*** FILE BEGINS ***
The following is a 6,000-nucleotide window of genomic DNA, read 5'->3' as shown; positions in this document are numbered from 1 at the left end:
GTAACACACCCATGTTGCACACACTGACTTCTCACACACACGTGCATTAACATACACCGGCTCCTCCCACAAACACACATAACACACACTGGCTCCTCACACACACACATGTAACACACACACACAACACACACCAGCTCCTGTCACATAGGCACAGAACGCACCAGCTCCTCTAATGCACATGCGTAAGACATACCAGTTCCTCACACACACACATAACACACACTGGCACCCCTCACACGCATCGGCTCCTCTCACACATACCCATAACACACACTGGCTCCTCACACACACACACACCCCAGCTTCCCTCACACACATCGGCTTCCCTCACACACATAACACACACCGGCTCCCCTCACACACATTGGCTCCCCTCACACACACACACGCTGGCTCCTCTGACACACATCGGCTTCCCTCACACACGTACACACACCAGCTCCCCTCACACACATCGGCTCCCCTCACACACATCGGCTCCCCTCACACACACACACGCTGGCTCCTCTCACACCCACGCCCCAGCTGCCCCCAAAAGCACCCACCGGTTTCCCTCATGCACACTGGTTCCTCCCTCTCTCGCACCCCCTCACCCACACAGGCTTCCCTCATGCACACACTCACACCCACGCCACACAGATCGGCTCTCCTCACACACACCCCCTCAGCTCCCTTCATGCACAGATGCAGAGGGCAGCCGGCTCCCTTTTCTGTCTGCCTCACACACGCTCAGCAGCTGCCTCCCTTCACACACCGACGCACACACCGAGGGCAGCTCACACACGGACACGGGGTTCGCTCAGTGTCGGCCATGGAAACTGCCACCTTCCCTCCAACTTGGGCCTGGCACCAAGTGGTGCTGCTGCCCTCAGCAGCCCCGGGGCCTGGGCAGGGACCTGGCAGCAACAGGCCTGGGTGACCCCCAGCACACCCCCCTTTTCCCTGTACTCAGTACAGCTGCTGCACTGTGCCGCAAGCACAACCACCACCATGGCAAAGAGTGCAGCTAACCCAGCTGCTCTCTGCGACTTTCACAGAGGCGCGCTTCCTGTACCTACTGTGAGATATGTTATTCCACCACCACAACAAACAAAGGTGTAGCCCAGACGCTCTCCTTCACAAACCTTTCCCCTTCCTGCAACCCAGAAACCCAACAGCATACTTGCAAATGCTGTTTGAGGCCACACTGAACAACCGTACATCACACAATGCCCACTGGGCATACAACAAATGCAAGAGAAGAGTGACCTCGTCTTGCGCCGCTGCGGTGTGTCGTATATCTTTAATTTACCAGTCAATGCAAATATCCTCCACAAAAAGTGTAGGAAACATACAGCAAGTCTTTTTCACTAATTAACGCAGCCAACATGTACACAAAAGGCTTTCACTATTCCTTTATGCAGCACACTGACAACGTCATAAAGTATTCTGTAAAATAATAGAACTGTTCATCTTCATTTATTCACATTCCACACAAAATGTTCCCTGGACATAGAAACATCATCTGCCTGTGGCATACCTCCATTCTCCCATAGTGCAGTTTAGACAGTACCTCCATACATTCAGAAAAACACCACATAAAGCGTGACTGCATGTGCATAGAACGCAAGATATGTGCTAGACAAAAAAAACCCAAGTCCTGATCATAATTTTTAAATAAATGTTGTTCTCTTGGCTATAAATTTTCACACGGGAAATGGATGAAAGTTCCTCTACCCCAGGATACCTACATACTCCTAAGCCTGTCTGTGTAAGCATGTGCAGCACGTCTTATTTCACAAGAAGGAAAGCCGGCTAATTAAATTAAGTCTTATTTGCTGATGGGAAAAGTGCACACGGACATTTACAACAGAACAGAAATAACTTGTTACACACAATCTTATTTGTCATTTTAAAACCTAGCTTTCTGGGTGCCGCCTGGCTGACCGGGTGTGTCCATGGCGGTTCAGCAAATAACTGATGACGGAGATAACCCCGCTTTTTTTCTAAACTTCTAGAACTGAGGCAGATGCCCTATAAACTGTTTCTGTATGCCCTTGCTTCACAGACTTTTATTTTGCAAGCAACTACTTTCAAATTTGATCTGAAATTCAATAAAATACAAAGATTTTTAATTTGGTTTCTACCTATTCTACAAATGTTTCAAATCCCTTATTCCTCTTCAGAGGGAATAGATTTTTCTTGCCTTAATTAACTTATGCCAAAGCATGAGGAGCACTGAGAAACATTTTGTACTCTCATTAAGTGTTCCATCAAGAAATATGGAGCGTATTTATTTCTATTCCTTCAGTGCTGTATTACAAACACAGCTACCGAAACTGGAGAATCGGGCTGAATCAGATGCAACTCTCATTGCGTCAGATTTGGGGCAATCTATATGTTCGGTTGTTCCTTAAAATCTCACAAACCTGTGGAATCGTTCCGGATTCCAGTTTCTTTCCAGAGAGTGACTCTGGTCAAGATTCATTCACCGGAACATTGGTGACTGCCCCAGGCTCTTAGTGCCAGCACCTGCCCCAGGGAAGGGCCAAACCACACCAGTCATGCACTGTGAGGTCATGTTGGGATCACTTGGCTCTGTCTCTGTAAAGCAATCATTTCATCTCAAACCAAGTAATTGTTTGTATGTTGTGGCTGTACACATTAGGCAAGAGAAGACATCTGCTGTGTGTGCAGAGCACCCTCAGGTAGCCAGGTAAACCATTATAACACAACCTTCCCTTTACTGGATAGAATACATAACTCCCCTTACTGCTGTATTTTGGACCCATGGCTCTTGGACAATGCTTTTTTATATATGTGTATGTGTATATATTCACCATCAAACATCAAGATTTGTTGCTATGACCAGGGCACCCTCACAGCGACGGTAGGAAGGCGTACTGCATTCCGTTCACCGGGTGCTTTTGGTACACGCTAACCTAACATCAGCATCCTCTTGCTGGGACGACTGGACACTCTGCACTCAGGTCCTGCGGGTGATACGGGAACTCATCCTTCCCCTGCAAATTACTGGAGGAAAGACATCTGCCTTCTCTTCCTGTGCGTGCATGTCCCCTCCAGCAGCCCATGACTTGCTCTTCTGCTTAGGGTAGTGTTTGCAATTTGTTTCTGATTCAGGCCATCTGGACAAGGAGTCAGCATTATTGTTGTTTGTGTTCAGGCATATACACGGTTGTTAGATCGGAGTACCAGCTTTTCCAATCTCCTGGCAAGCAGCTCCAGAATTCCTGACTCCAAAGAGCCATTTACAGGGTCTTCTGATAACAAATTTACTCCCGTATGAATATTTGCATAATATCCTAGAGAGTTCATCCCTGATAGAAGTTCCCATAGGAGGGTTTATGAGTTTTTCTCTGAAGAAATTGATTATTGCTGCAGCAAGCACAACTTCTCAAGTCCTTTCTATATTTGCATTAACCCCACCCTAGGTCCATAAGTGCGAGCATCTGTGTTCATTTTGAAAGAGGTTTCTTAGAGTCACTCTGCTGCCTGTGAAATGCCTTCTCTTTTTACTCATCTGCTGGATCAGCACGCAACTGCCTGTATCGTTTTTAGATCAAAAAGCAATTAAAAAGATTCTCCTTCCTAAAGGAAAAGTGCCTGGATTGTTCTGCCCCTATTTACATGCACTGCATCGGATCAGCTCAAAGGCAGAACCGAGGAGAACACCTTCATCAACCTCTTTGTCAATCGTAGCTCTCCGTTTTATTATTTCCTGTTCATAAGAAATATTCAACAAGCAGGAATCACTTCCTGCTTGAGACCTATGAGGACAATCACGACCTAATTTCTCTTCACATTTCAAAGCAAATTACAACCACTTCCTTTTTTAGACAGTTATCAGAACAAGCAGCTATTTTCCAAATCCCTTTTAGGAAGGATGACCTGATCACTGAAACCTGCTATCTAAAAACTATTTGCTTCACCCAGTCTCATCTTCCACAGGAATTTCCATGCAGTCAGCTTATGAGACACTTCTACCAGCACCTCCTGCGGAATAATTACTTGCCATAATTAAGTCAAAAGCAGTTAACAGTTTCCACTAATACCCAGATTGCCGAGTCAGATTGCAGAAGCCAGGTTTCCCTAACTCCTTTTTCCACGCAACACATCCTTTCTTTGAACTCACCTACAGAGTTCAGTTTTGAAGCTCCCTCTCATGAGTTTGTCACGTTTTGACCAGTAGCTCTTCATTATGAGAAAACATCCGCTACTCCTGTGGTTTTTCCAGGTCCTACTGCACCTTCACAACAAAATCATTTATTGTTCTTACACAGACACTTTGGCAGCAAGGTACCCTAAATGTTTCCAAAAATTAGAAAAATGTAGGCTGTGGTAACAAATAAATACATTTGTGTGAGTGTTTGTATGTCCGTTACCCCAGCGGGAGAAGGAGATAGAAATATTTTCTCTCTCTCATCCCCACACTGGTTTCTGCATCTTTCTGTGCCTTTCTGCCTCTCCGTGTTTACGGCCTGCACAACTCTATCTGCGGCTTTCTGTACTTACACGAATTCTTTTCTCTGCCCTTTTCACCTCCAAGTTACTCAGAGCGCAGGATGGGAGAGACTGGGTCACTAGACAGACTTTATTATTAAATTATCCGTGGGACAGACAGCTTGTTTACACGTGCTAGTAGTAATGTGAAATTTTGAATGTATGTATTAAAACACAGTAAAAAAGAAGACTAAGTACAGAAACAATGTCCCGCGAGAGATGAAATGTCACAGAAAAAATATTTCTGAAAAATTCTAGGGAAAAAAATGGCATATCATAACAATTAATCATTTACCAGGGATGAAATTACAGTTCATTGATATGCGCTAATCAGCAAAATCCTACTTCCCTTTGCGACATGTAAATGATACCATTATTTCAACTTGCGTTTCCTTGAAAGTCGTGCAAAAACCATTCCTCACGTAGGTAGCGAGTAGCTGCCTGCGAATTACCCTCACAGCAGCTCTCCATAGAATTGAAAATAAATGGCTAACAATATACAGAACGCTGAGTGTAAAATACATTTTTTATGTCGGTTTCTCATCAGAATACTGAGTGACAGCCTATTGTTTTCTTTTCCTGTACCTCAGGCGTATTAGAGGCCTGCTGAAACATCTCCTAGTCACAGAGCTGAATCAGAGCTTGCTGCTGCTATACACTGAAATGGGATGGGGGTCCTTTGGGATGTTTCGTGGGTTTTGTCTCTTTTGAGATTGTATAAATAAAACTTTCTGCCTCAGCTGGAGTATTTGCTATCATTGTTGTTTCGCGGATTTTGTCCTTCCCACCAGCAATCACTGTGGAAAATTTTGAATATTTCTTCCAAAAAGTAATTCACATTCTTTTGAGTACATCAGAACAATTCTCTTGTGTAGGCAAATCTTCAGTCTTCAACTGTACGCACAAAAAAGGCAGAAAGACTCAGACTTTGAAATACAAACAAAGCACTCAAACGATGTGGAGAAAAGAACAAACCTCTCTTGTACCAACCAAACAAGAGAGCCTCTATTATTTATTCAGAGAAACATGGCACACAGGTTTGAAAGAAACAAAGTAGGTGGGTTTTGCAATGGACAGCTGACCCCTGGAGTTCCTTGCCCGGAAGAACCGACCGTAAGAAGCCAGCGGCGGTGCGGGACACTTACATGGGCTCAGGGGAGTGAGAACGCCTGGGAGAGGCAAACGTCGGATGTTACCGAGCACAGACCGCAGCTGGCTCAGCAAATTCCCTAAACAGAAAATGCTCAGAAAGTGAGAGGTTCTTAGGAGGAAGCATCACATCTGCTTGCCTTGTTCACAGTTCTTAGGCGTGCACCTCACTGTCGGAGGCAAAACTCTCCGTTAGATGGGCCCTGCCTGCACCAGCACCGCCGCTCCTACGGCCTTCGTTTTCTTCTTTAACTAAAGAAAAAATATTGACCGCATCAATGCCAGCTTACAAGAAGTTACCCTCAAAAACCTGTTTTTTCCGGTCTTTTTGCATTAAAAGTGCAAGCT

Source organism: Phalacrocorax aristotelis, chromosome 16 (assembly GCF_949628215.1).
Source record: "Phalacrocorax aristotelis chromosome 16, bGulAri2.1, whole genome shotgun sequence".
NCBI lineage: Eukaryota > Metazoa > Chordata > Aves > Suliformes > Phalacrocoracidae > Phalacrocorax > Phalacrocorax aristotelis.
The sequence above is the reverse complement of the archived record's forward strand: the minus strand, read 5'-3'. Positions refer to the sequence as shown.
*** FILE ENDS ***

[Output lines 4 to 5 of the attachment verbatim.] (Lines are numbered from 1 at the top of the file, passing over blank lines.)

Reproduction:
Source record: "Phalacrocorax aristotelis chromosome 16, bGulAri2.1, whole genome shotgun sequence".
NCBI lineage: Eukaryota > Metazoa > Chordata > Aves > Suliformes > Phalacrocoracidae > Phalacrocorax > Phalacrocorax aristotelis.